Our daily music time lessons always include singing. I make sure we sing in the car. Car rides are a great time to expose children to all kinds of music – they are a captive audience. Everything from classical to 80s rock gets played in our car. I will intersperse one song I like with a bunch of the children’s songs. However you choose to do it, singing in the car is a great way to instill some love of music in your toddler.

At home we leave the TV off (when it is off) and we listen to music – a large variety. We dance to the music, making sure to jump on the beats. This is teaching music, expression, and whether the beat is in the music. Learning where the beat is in a song is something everyone can benefit from regardless of whether they will sing, play an instrument, or simply be enjoyers of music.

We don’t have sit-down music lessons. We simply do a bunch of music all day long. Sometimes, we even go to the piano and practice playing with our fingers, one at a time. Then we also sing the names of the notes of the piano keys.

Toddlers learn a lot through absorption, even when you don’t think they are learning. So however you incorporate music into your daily life, know that they children are learning as you sing, dance, and play music.

Easy ways to include music:

1. Sing in the car.

2. Dance to music at home instead of having the TV on.

3. Make tambourines or shakers out of paper plates and toilet paper rolls, then shake them and dance (or shake them to the beat of a favorite song).

4. Make up a song about “cleaning up” and sing it every time you clean up.

5. Sing a special “potty time” song when your child is on the potty.

6. Play freeze dance as a game.

7. Give your child access to a piano and let them play – hands only (toddlers might want to play with their feet or elbows or head).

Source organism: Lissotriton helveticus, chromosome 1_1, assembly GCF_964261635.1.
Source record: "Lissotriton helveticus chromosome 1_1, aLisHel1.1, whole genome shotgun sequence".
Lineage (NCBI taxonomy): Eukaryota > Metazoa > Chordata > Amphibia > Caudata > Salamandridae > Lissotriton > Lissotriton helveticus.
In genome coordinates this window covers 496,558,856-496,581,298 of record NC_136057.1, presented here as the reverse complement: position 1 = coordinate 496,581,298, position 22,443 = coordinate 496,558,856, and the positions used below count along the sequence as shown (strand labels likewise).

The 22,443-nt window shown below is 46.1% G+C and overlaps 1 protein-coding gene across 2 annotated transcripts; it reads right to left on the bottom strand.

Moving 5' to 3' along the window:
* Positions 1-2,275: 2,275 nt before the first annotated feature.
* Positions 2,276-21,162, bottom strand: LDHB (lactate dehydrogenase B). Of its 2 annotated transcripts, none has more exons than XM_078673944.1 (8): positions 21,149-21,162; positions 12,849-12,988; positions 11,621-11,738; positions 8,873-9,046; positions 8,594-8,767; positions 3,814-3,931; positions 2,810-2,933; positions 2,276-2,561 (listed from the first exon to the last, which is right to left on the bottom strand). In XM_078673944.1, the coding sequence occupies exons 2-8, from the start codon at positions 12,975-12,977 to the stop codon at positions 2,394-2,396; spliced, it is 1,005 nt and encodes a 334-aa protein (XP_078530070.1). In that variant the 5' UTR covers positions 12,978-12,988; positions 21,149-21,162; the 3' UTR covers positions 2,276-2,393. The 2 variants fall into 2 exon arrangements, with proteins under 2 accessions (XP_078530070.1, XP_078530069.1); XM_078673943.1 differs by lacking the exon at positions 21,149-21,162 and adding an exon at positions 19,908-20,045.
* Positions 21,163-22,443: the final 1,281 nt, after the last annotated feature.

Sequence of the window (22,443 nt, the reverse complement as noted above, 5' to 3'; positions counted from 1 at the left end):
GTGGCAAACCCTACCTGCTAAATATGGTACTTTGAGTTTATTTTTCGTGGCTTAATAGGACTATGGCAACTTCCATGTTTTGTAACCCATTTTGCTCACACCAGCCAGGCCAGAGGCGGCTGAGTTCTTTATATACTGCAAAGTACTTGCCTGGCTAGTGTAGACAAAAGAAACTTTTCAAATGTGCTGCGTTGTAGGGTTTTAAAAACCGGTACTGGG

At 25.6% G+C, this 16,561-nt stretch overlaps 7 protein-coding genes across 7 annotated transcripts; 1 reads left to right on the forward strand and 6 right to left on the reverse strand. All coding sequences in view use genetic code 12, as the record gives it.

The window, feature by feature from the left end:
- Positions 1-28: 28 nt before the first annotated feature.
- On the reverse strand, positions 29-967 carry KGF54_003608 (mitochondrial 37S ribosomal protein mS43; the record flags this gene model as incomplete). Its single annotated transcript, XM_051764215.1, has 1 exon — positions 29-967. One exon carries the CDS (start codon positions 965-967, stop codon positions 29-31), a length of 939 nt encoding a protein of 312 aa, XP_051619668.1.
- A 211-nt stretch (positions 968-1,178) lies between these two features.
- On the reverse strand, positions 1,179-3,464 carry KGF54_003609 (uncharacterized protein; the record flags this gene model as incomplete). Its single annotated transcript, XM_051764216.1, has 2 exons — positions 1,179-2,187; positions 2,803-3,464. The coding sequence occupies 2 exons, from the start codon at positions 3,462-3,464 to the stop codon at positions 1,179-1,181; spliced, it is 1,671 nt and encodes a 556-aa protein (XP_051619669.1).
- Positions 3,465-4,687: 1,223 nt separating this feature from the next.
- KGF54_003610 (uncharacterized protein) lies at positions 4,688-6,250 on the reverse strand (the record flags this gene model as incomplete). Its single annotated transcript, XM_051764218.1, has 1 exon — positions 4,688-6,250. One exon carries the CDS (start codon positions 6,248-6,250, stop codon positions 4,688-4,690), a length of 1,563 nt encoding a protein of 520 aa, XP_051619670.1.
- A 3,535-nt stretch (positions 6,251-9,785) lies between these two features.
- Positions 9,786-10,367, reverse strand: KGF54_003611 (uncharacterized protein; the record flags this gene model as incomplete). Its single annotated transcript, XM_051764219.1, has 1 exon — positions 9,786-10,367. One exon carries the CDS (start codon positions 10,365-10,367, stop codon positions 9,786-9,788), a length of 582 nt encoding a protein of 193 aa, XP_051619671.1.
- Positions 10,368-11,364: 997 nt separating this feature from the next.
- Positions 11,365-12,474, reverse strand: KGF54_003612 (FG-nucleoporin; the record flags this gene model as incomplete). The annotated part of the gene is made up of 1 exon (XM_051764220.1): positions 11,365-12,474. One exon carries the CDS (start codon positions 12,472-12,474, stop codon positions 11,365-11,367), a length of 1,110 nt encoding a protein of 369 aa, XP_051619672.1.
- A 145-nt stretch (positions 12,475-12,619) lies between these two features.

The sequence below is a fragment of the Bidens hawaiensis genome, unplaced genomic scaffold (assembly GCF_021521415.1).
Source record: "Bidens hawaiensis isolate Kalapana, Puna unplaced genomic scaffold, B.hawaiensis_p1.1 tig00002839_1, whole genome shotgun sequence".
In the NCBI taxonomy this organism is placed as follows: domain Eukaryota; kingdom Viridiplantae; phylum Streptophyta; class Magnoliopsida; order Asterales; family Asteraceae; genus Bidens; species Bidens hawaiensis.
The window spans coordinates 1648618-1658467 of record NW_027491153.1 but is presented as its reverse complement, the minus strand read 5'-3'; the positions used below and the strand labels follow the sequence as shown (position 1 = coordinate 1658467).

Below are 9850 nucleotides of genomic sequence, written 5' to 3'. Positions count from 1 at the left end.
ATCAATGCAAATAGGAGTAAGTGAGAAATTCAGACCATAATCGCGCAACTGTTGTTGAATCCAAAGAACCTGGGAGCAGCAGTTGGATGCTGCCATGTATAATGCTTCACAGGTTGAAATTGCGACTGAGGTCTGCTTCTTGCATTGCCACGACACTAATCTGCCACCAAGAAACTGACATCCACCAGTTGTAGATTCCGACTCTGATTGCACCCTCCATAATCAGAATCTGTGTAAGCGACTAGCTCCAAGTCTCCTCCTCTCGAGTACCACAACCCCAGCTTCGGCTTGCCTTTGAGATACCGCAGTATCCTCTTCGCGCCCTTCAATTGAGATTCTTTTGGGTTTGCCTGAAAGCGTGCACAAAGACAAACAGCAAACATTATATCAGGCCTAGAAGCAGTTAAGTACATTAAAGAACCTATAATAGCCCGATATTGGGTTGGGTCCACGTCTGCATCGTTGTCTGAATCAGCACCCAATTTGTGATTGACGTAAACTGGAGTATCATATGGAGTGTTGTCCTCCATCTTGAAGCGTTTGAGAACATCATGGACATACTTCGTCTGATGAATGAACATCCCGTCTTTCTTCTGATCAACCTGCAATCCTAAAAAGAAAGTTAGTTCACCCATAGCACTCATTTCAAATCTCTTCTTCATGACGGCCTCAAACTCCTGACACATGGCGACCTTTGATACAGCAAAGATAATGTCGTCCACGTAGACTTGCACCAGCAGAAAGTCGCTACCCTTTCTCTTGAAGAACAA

Create your own book

One thing we all want our kids to do is read and write. Sometimes kids really don’t like to read, or to write, and so parents have to use tricks to get them to do this.

If your child is in school, it is possible they simply don’t like what they have to write about. I have worked with many neighborhood children to improve their reading and writing. The first thing I have to do, which normally solves all other problems, is to find something that interests them. I let them pick the subject and they way they want to write. If they want to draw and then write a comic book, I encourage it. Writing is writing.
If the problem is reading you have to pick a book they will find interesting, and a method they will find interesting. Barnes and Noble’s color Nook will interact with your kids. As will any number of books on the iPod and iPad. The Leap Frog reading systems (Tag and Tag Jr.) are also great. But in the end, it has to be something that interests them. Get a library card and go visit the library so they can choose between a lot of subjects. Eventually they will find something they like.
Tikatok lets the children create their own books. They have options for blank books, partially done books, and memory books. It is an interesting system that lets the children illustrate and write their own story. My son is too young to write his own story, so he tells me the story and I write it for him. We have also taken his favorite made-up bedtime stories, the “Prince Nicholas” stories, and made them into books.
If you don’t want to pay to create a book, you can always make your own by taking 8.5″x11″ paper, folding it in half, and stapling it in the middle. Then you can write on the pages and make your own book.
All of this captures his interest and creates a love of reading that I hope will stick with him throughout his life.